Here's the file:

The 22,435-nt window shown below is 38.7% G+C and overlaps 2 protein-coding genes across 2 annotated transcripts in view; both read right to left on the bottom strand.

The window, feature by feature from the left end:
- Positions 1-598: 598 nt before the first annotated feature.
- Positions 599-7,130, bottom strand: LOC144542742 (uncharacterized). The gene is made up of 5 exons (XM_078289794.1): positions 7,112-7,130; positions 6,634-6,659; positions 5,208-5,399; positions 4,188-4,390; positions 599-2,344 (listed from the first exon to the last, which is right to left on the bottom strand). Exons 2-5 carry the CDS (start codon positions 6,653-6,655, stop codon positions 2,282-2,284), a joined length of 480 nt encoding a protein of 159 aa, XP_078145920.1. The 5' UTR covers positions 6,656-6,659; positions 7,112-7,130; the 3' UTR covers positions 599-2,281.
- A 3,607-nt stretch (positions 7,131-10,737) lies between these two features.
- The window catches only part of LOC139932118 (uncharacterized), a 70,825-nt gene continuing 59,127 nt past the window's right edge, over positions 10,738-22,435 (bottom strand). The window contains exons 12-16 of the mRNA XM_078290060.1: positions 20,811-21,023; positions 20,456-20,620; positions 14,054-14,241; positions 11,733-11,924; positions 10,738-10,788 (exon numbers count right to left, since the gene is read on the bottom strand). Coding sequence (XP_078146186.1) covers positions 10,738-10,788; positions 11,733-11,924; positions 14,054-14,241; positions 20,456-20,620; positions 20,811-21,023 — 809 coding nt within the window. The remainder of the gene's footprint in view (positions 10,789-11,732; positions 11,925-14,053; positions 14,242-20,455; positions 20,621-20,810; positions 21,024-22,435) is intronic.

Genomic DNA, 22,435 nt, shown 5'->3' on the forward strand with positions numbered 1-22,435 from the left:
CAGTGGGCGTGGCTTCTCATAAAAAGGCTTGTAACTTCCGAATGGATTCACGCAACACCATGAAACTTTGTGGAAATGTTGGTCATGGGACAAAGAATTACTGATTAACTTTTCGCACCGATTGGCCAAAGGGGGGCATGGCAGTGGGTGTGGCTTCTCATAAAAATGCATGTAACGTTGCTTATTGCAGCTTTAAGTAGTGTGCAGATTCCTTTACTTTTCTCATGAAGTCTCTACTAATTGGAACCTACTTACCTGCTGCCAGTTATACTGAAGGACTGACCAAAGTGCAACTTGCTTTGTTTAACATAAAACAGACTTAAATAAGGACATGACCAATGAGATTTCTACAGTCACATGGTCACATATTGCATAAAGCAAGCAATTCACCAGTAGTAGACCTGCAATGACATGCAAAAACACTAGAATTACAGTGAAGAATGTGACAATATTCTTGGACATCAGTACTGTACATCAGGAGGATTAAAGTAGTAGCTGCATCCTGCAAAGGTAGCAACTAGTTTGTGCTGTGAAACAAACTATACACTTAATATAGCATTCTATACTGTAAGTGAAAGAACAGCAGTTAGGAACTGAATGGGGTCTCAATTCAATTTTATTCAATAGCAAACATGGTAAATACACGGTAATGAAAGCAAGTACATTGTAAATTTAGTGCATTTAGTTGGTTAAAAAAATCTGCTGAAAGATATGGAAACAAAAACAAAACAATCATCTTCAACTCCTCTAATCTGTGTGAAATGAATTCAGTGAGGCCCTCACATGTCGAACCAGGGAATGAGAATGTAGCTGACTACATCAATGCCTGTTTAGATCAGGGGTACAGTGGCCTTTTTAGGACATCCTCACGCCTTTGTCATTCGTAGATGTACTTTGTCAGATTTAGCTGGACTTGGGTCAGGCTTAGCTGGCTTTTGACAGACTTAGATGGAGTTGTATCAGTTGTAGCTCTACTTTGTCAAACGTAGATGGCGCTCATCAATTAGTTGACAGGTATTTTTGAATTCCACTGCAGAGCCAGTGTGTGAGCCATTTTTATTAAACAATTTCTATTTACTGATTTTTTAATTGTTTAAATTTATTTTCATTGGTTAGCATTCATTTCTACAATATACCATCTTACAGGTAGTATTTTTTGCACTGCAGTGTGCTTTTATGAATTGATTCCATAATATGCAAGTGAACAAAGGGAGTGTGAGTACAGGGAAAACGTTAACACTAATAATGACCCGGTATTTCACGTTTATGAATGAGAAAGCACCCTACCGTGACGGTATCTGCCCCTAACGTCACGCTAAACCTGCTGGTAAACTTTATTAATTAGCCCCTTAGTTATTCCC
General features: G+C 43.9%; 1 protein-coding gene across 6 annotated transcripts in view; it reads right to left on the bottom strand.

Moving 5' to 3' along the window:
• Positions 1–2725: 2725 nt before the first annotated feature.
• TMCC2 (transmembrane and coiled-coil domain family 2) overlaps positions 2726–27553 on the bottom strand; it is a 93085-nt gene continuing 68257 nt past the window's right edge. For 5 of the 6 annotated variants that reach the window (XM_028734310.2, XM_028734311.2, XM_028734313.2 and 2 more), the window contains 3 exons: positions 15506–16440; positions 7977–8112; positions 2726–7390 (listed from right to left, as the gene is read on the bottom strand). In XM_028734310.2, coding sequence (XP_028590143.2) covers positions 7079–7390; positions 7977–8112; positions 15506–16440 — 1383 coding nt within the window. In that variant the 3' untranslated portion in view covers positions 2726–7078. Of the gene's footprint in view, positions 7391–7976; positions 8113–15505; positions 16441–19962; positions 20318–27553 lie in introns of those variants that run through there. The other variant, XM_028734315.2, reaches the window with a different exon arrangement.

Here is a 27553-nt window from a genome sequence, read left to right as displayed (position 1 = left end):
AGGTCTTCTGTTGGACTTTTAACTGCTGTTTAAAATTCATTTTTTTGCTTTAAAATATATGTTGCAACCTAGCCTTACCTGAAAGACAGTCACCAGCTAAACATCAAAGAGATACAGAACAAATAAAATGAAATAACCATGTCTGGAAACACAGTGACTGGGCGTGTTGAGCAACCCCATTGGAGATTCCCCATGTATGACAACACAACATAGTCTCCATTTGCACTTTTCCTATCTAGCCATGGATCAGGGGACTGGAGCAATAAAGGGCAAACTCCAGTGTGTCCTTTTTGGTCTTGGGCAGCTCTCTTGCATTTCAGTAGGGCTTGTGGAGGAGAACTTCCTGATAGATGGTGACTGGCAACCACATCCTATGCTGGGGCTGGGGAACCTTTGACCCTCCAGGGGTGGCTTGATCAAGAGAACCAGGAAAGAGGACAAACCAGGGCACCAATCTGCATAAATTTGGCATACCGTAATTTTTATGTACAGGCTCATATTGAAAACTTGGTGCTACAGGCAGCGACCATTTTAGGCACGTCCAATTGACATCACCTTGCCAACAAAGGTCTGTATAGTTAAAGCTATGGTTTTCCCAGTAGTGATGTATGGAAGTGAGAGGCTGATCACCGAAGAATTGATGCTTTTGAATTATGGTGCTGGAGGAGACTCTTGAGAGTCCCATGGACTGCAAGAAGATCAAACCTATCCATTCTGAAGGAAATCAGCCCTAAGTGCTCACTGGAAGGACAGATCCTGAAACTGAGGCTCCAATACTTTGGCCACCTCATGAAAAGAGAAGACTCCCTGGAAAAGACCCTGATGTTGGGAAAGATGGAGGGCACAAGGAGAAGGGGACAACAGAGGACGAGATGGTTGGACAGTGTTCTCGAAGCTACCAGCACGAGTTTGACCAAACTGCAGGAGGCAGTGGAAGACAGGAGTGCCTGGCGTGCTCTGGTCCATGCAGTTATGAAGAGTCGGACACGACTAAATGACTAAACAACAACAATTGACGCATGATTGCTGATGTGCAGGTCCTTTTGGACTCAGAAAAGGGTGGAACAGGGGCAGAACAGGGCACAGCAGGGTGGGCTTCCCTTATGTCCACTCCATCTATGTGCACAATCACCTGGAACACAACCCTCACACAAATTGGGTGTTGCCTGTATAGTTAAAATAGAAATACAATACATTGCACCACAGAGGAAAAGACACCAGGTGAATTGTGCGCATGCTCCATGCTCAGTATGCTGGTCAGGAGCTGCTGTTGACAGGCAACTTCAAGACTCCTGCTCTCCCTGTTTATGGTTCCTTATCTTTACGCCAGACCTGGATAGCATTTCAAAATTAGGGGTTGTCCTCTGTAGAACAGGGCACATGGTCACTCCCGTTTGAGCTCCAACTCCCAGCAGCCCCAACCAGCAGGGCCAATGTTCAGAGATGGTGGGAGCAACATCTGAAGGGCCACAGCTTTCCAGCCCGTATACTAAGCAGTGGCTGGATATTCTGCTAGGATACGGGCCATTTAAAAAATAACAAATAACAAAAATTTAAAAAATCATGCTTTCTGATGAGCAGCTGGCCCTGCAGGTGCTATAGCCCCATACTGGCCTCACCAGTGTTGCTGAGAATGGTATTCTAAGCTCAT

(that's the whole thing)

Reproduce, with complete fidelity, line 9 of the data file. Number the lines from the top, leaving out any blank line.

General features: G+C 43.9%; 1 protein-coding gene across 6 annotated transcripts in view; it reads right to left on the bottom strand.